Big-play receivers Demaryius Thomas and Eric Decker vanished for long stretches. Baltimore seemed willing to let Manning throw to tight ends Joel Dreessen and Jacob Tamme all afternoon. What was also noticeable was the waning confidence of the Broncos. The longer this game went on, the more they played like a team hoping to avoid a big mistake.

Of course, that's exactly what Denver got in the end. It came with 41 seconds left, the Ravens trailing 35-28 and the ball at the Baltimore 30-yard line. Even the most inebriated fan in the stadium understood that Baltimore's only hope rested in a desperation heave. When Flacco unleashed a deep throw, he found Jones drifting behind safety Rahim Moore and cornerback Tony Carter for a 70-yard touchdown.

Moore later took all the blame for the loss -- "If I had made that play, we'd be in here rejoicing right now," he said in the locker room -- but he wasn't the only Bronco who needed to take heat. As hapless as that error was, Denver still had other opportunities to win this game. It's just that its players weren't mentally prepared to grab them. They didn't know what to do once the pressure became too intense.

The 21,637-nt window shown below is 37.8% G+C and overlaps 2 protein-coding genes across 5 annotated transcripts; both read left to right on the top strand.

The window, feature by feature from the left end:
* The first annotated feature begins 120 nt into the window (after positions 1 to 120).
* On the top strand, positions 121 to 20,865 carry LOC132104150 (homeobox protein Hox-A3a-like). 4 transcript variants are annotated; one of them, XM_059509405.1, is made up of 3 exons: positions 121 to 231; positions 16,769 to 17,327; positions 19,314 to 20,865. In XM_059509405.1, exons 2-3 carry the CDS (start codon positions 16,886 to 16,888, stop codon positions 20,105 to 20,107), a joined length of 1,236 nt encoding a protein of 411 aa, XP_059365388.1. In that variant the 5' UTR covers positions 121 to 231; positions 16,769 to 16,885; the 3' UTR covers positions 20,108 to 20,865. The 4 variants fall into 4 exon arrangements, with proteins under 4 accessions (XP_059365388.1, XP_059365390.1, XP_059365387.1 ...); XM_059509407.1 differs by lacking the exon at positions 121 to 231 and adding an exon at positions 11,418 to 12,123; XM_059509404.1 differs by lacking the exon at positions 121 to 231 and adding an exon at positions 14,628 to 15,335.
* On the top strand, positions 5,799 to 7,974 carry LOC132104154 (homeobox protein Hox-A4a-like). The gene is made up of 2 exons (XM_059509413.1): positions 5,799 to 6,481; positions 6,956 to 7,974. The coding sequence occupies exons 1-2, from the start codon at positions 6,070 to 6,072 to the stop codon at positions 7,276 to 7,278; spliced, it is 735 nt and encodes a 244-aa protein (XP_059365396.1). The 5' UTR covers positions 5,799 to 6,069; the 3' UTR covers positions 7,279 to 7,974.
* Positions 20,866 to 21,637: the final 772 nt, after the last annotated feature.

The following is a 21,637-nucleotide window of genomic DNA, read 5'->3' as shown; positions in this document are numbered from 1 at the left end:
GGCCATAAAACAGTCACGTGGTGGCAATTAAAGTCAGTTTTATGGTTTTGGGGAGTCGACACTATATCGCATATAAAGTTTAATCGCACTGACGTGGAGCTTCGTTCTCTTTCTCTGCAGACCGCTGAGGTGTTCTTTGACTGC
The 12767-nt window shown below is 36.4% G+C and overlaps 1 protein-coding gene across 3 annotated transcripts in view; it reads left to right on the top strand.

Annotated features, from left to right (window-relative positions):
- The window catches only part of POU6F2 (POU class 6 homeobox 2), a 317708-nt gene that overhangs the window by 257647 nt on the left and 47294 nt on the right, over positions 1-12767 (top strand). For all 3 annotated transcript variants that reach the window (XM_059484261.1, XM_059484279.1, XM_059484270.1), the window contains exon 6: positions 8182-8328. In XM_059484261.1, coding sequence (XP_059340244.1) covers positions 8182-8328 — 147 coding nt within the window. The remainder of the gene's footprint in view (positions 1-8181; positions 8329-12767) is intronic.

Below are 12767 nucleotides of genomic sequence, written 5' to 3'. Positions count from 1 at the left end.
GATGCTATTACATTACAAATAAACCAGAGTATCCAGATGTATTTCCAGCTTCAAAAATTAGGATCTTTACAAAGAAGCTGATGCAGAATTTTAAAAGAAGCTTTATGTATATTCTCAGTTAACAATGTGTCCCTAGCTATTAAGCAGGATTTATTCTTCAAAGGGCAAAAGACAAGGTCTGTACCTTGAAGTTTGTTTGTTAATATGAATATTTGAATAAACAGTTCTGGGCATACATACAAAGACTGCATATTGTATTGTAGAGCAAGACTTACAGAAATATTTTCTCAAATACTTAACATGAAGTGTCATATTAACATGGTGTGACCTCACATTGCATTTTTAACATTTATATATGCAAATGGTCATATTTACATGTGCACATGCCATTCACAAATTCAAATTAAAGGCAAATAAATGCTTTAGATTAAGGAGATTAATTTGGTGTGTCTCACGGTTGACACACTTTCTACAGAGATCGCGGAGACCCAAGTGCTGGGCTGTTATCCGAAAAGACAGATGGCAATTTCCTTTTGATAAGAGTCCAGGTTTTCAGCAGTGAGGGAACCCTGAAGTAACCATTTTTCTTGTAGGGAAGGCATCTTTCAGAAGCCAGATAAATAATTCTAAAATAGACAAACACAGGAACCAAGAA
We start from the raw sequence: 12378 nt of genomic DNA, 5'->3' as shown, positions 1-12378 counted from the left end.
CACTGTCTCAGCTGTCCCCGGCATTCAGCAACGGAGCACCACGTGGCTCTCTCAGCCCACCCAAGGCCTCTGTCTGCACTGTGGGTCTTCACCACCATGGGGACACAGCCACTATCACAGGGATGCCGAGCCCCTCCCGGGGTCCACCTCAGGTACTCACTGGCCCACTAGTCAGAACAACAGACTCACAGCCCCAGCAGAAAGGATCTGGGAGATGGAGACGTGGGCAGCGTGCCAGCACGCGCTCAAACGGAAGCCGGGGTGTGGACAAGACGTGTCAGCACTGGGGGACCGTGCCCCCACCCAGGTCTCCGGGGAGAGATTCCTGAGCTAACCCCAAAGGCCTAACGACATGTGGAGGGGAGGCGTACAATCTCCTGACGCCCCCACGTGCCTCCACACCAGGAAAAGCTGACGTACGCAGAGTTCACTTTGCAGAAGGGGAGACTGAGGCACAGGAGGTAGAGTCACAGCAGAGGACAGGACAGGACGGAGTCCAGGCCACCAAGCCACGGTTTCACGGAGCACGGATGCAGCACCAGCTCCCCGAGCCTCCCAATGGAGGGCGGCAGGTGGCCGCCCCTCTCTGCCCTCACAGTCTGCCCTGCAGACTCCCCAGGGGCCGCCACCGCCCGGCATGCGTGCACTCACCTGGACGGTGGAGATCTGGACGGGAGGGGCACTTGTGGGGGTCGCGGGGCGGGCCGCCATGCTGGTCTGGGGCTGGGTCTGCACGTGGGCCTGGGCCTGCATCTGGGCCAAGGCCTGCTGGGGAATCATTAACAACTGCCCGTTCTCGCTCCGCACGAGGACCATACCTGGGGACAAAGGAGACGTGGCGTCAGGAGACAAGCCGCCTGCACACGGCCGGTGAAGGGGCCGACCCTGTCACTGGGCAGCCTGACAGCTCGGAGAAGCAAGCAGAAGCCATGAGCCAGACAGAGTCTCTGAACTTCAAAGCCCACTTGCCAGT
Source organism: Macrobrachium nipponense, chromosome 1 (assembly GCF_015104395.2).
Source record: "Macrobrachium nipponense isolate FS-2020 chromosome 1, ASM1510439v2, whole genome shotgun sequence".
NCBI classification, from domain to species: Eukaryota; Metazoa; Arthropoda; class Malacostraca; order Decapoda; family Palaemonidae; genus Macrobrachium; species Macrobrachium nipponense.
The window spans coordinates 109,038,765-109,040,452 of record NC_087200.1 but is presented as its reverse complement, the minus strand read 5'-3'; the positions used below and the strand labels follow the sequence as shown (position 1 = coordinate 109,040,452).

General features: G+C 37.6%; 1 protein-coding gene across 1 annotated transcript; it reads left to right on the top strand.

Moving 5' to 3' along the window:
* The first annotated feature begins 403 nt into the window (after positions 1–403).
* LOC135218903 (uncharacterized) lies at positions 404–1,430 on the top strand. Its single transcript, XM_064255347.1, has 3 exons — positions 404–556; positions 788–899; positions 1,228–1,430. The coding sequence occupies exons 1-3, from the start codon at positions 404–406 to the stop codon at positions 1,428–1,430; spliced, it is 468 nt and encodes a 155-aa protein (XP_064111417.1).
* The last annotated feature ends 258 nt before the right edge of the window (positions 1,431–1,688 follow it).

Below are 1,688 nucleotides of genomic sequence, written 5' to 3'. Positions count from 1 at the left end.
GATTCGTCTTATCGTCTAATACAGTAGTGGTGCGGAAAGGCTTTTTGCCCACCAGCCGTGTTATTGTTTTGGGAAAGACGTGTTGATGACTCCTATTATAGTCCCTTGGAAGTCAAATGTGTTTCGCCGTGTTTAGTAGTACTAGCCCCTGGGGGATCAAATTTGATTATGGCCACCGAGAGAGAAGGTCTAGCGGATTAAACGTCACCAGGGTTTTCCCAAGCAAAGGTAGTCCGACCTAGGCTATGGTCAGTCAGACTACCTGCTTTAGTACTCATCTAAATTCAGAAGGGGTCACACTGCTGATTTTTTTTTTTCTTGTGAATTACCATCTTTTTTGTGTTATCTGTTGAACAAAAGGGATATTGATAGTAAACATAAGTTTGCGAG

Fox had two timeouts when the Broncos got the ball back at their 20-yard line with 31 seconds left in regulation. That was more than enough time to move into position for a long field goal attempt, but the Broncos opted instead to run out the clock. Denver was just as conservative in the first overtime. An assortment of short throws and even shorter runs reinforced the notion that Denver had lost its killer instinct.

By the time Manning threw his second interception, the game was no longer in doubt. It was bad enough that he rolled to his right and threw across his body before Graham snatched his errant pass. The play was eerily reminiscent of Brett Favre tossing a similar, game-changing interception in Minnesota's loss to New Orleans in the NFC title game three years ago. Manning later admitted that it was "a bad throw. I was trying to make a play, and I'd like to have it back."

The truth was that he had no other choice by then. Manning had to make a desperate move, because the Broncos had become a desperate bunch. The very things that turned them into the NFL's hottest team were the things that disappeared Saturday night. There was no confidence, no risk-taking and definitely a shortage of options. The Broncos had become a team very similar to what they were with Tim Tebow under center, one hoping to find a miracle in the middle of mediocrity.

That's a tough place to be when this postseason was filled with such high expectations. It will be even harder to accept once Denver is a few days removed from this debacle. The players displayed class and professionalism in their postgame comments, but they know exactly what happened here. Baltimore is moving on to the AFC Championship Game for only one reason -- because Denver gave them an unforgettable gift.